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Copyright  2000-2011

The California Legislature has mandated a new notice, to be included in all new residential rental agreements entered into on or after July 1, 1999. You are required to include this notice if:

1. The property is intended for residential purposes.

2. The rental agreement is in writing.

3. The rental agreement is entered into (last signature affixed) on or after July 1, 1999.

It is not clear whether Civil Code Section 2079.10a applies only to new tenants or new rental agreements with old tenants. In other words, if an old tenant signs a new rental agreement intended to memorialize a pre-existing oral agreement, or modify a written one, is the disclosure required? No one knows for sure, but it is a good idea to include it anyway, as the cost of compliance is not great.

The notice must be in at least eight point type (standard pica is 12 point and so qualifies), and be verbatim as follows:

"Notice: The California Department of Justice, sheriff's departments, police departments serving jurisdictions of 200,000 or more and many other local law enforcement authorities maintain for public access a data base of the locations of persons required to register pursuant to paragraph (1) of subdivision (a) of Section 290.4 of the Penal Code. The data base is updated on a quarterly basis and a source of information about the presence of these individuals in any neighborhood. The Department of Justice also maintains a Sex Offender Identification Line through which inquiries about individuals may be made. This is a '900' telephone service. Callers must have specific information about individuals they are checking. Information regarding neighborhoods is not available through the '900' telephone service."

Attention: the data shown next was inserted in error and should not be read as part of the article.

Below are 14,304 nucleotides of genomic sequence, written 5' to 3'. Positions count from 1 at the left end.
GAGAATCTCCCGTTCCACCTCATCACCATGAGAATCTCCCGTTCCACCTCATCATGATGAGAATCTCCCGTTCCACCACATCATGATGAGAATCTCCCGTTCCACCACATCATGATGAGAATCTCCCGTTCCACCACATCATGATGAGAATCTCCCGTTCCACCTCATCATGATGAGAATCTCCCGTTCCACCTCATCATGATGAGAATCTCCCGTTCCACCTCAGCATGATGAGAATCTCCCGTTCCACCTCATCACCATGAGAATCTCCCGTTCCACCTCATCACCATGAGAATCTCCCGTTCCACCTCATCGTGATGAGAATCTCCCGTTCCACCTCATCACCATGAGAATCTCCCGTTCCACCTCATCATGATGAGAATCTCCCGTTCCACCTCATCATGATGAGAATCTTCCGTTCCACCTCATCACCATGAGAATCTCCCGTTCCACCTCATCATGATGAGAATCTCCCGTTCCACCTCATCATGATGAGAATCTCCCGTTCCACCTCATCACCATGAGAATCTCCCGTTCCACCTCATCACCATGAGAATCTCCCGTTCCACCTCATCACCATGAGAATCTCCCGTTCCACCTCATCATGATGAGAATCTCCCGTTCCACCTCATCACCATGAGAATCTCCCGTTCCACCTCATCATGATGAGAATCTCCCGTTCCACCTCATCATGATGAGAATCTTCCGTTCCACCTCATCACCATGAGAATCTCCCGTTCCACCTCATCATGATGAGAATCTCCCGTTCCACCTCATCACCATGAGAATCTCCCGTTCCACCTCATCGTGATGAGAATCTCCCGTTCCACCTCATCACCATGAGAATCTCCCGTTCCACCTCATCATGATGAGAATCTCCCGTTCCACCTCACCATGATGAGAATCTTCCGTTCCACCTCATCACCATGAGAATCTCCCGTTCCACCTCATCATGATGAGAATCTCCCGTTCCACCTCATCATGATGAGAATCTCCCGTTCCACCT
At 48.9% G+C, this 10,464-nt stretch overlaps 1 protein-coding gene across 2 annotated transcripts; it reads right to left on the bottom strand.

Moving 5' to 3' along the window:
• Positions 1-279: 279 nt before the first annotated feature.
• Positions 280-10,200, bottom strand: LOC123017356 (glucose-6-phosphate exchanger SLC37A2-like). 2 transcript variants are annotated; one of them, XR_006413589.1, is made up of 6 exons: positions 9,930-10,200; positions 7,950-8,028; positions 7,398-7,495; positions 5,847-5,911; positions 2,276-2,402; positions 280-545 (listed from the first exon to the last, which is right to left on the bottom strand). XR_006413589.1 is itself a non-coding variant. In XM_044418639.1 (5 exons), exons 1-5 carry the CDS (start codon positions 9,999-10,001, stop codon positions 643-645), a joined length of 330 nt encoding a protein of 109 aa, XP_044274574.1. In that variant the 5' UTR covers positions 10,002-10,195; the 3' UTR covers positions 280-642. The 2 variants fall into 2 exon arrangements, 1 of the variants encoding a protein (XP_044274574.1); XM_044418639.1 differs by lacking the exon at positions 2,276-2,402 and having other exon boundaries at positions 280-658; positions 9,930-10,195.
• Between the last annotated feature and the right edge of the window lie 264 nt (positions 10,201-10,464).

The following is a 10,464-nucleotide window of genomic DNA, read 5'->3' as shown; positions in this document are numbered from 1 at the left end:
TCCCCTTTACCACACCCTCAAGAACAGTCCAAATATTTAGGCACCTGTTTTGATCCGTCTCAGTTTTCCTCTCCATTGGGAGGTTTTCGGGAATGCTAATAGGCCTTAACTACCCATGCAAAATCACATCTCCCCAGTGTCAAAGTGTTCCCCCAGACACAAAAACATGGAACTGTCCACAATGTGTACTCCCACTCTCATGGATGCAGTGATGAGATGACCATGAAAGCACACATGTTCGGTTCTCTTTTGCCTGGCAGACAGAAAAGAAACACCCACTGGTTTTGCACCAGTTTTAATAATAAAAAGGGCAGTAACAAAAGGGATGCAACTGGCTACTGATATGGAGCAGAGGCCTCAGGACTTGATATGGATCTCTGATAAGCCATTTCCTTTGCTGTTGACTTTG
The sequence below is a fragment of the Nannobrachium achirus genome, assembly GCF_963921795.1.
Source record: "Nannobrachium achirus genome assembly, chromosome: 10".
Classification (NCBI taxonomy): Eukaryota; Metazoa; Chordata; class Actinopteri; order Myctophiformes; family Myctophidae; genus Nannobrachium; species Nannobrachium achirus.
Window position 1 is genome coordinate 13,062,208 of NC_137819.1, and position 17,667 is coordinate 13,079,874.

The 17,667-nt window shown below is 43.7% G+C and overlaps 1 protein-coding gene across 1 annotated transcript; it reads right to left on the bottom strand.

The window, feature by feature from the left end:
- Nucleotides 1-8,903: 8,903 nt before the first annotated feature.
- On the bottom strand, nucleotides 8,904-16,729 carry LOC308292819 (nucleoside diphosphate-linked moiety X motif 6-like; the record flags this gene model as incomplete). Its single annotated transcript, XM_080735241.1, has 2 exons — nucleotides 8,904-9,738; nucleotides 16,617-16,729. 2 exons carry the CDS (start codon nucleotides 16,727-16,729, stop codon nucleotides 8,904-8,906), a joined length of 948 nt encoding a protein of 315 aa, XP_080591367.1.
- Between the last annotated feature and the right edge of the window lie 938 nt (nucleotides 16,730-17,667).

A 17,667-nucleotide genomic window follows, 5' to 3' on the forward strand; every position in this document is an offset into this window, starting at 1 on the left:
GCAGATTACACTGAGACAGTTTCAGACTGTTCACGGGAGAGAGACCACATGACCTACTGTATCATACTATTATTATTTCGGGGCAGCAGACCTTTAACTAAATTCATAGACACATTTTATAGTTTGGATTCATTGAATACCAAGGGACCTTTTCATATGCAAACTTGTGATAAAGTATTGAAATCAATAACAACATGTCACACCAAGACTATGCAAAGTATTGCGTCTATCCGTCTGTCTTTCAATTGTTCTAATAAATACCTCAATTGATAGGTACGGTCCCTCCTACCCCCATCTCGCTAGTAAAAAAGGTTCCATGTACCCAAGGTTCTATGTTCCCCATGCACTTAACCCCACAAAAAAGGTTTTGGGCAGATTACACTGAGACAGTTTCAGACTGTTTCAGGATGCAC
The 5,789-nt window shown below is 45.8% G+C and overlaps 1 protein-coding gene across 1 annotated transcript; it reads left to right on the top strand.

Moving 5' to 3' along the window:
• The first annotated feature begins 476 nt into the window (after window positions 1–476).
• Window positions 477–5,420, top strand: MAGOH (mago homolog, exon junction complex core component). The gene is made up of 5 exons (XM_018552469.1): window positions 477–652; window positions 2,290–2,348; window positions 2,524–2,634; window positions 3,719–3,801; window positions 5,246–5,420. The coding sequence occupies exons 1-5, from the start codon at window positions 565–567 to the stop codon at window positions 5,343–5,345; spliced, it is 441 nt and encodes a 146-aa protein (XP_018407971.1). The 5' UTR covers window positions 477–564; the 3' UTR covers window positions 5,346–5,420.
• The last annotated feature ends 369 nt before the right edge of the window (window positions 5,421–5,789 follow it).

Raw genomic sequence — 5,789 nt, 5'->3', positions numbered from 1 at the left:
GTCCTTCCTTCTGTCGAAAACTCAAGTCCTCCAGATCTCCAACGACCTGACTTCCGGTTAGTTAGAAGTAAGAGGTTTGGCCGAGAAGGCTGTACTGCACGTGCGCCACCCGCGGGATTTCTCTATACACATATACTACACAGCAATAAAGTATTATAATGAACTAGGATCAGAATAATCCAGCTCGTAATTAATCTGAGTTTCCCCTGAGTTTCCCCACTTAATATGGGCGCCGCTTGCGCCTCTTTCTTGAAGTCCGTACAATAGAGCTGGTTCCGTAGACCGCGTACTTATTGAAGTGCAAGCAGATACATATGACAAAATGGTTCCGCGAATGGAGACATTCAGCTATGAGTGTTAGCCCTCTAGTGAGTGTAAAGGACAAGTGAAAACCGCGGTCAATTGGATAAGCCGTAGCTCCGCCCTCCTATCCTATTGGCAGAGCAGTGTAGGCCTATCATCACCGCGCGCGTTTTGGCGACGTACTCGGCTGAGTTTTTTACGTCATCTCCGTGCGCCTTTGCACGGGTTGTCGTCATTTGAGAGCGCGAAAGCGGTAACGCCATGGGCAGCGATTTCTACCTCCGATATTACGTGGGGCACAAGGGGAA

This notice must be in the body of the rental agreement, not in an addendum. Throw out all the old forms. The statute does not contain a mandate that the tenant initial the notice, but does speak of "delivery" of the notice to the tenant. The landlord may wish to obtain initials alongside the notice for this reason, to establish the notice was brought to the tenant's attention.

Some writers have implied, in urging compliance with the statute, that it confers protection on the landlord. We are unable to discern any such protection. The statute does read, at subdivision (b):

"Subject to subdivision (c), upon delivery of the notice to the lessee or the transferee of the real property, the lessor, seller, or broker is not required to provide information in addition to that contained in the notice regarding the proximity of registered sex offenders."

This is comforting. But subdivision (c), to which the comforting news is "subject," whatever that means, reads as follows:

"Notwithstanding subdivisions (a) and (b), nothing in this section shall alter any existing duty of the lessor, seller, or broker under any other statute or decisional law...."

One might conclude that, having said all this, the Legislature might as well have said nothing at all.

It is certain, however, that failure to comply will impose a new liability. For this reason, we suggest that compliance with this new statute not be postponed, even if July 1, 1999, is not here yet.

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